From the owner’s perspective

Having built and operated a successful business is an accomplishment in itself; ultimately however, for most owners, your business will constitute the greatest part of your wealth, leaving you with most of your eggs in one basket. Diversifying your asset base and de-risking your future earnings quickly become a priority, especially in the absence of an adequate successor.

Selling your business will allow you to:

  • Ensure the continuity of the business in the longer term for the benefit of your employees and the legacy you have created
  • Monetize a significant portion of the value you have created whilst at the same time securing an income stream
  • Reinvest the proceeds in more suited risk profile to your future objectives

From a business perspective

Becoming part of a larger group or strategic partner allows the business to compete at the next level and realize it’s full potential through:

  • Access to funding capabilities that will allow the firm to achieve its expansion strategy
  • Access to a wider pool of human capital capabilities and resources to expand the business
  • Enhancing the business market power through size in a supplier/client denominated business
  • Providing growth opportunities for your employees both technical and social

When is the best time to sell your business?

All businesses follow a similar life cycle albeit at a different speed, which is specific to their industry. For example, a retail and hospitality business with low barriers to entry has a much shorter lifespan than an industrial or manufacturing business with a niche specialism.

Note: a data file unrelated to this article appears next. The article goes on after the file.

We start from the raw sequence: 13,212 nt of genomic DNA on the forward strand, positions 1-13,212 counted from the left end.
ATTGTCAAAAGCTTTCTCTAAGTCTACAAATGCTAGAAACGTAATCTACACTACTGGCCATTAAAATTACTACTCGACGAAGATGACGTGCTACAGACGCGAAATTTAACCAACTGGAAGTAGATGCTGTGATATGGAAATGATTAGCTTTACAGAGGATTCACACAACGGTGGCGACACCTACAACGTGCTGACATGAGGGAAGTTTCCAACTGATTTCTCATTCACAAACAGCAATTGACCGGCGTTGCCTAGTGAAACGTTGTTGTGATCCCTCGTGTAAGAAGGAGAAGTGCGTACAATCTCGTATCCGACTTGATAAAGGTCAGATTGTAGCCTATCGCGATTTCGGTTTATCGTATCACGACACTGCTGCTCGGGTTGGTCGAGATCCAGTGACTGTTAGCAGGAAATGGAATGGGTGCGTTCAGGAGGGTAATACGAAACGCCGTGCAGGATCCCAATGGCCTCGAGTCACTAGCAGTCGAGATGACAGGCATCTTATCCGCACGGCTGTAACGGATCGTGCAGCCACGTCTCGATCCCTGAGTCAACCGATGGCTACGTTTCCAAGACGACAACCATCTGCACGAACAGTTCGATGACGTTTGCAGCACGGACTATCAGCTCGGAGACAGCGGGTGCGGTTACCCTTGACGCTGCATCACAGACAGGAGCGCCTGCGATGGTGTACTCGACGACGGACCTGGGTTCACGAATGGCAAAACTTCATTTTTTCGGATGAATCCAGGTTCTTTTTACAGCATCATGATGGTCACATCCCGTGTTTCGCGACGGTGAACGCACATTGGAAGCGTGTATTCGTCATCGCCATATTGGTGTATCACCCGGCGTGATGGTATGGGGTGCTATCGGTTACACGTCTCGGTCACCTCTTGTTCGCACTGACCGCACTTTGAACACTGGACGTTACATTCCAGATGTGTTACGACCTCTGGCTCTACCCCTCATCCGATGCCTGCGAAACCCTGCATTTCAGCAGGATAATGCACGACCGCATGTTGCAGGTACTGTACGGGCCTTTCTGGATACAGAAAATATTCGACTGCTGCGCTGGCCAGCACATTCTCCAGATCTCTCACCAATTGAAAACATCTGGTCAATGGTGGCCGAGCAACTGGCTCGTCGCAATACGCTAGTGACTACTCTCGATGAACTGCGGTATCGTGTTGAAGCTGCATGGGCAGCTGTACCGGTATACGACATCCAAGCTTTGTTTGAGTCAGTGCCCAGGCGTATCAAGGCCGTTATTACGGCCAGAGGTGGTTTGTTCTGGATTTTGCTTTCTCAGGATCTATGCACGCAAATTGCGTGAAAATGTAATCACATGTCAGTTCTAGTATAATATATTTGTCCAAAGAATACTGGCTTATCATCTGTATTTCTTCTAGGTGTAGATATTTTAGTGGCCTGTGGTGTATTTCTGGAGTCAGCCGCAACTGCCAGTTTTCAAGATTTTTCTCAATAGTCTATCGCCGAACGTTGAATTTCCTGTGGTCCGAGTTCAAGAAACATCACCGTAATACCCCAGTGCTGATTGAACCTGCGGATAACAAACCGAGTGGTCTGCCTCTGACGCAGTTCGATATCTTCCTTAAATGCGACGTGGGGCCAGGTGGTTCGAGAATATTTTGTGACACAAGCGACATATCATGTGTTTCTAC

The optimal time to sell your business is before it has reached its full potential. Unfortunately, most owners consider selling their businesses after the business is past its peak and is either flat, or requires a significant capital injection to take it to the next level.

It might seem counter intuitive and difficult for owners to come to this conclusion when they haven’t seen profits maximized; however, from a buyer’s perspective a higher multiple is often offered when growth hasn’t started decelerating yet and the need for a new investment cycle is not yet in sight.

This is often the reason for the “valuation gap” between buyer and sellers illustrated above in our chart.

More significantly, from our experience, a larger pool of buyer exists for growth businesses, and in most instances, there may not be a buyer pool at all for a business that is flat to declining or that is at a stage of a new investment cycle to reinvigorate growth.

Lumina adds value to owners seeking to grow or exit their business by providing external guidance on decisions that matter.

To find out more about Lumina’s Transaction Advisory services offering, click here.

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Jessica Estefane

By Jessica Estefane, CFA

Director | Lumina Advisers

Jessica has been working with the firm for the last 3 years playing an integral role in closing a number of deals in the Education, Healthcare and Food and Beverage sectors, before joining full-time in October 2016. Jessica continues to play a vital role on all key mandates in the Transaction Advisory and Funding Solutions divisions.

Jessica is an experienced transaction advisory professional with 10 years of experience in the UAE. A former sell side Equity Research analyst with SHUAA Capital, Jessica ranked among the top analysts in the Middle East region for equity research in the telecommunication, energy and utilities sectors for four consecutive years by Euromoney Middle East until 2012.